It’s time to enjoy the revival of this deep-fried delight.

It was muffins in the 90s, and then friands for a brief year or two. Cupcakes had a very strong reign over the early years of the new millennium, and then the macaron had its time in the sun. There was, a few years ago, the abomination that was the cronut, and lately it has been doughnuts in all shapes and flavours that seem to be the baked good of the moment.

And it's no surprise really - deep-fried dough is so delicious. They aren't actually too hard to make either - you just need a bit of patience, and some extra care when deep-frying. You can go crazy with the fillings. I've kept these super-simple, but seasonal fruit, flavoured creams, different icings, and something bright to sprinkle on top are all part of the fun. You can go for custard and vanilla cream mixed together, cream with freeze-dried fruit powder mixed through, any kind of fruit compote - berries, peaches, feijoas - the options are limitless.

My sweet round doughnuts are called holes, because they're supposed to represent the cut-out hole bit of a classic circle doughnut. This recipe is easy because it doesn't contain yeast or need any proving time. Simply mix and fry.

Baby plum doughnuts

1 large egg
2 cups flour
2 Tbsp sugar
4 ½ tsp baking powder
½ tsp salt
¼ cup melted butter
⅓ cup chopped plums and theirjuice (I used omega plums)
1 litre vegetable oil, for frying

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FOR THE GLAZE:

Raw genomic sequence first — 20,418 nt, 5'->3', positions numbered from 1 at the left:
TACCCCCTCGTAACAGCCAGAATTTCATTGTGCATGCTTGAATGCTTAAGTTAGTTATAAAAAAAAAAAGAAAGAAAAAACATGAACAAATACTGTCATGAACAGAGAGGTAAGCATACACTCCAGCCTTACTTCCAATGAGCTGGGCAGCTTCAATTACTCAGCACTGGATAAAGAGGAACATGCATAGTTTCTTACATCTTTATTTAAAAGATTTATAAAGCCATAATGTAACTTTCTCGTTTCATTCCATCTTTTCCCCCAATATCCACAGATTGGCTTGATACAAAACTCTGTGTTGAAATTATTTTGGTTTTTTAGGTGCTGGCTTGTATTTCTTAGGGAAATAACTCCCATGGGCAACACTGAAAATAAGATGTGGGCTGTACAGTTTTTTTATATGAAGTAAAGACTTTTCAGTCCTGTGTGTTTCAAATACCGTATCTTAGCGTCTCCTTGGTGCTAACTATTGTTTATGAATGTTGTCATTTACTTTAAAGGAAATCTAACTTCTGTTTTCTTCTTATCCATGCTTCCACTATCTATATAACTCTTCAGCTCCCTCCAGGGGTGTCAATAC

¼ cup chopped white chocolate
1 cup icing sugar
3 Tbsp milk
1 tsp vanilla extract
Freeze-dried plum powder, to garnish

1 In a heavy-based saucepan, heat the oil (use a deep-frying thermometer if you have one) to about 170-180C.

2 In a medium-sized bowl, whisk together the egg and the milk. In a separate bowl, sift the flour, sugar, baking powder, and salt. Make a well in the centre and add the milk mixture. Mix gently, then add the melted butter and the plums. Mix to combine.

3 Carefully drop small spoonfuls of doughnut mixture into the dough. Be careful not to overfill the pan, as this will cause the temperature to drop.

4 Using two spoons, flip the doughnuts to ensure their surface is cooked all over. Cook for about 2 minutes, until golden. Carefully remove, using a spoon, and set aside on a plate lined with paper towels.

5 To make the glaze, melt the white chocolate, then add the milk and whisk together. Slowly whisk in the icing sugar, adding more icing sugar or milk if necessary to get a good consistency.

6 When ready to serve, dip the doughnuts into the glaze, sprinkle with freeze-dried plum powder.

Chocolate and custard doughnuts

Custard creme chocolate doughnuts. Photo / Michael Craig
Custard creme chocolate doughnuts. Photo / Michael Craig

1 Tbsp dried yeast
1 cup lukewarm milk
2 cups flour
1 tsp salt
60g unsalted butter
1 egg
1 Tbsp sugar
1 litre vegetable oil, for frying

FOR THE GLAZE:
½ cup chopped dark chocolate, melted
1 cup custard

1 Dissolve the yeast in the milk and leave for about 5 minutes to ferment. Add the egg and mix well in a large bowl. Add flour, salt and sugar and mix well again. Once dough has formed, mix well and then add softened butter. Turn on to a floured surface and knead well until combined.

2 Place in an oiled bowl and leave to prove until doubled in size (approx 1 hour). Turn dough on to a floured surface and knead gently. Forming into balls.

3 Heat oil in a medium, heavy-based saucepan to about 180C. Carefully drop dough balls into the oil using a slotted spoon, turning them to ensure both sides cook through (approx 1 min each side).

4 Place on a plate covered with a paper towel.

5 Carefully cut a small hole in the side of each doughnut, and add a couple of spoonfuls of custard (you can cut them if you prefer). Dip one side of the doughnut in the chocolate for a topping. Sprinkle with any garnish you wish.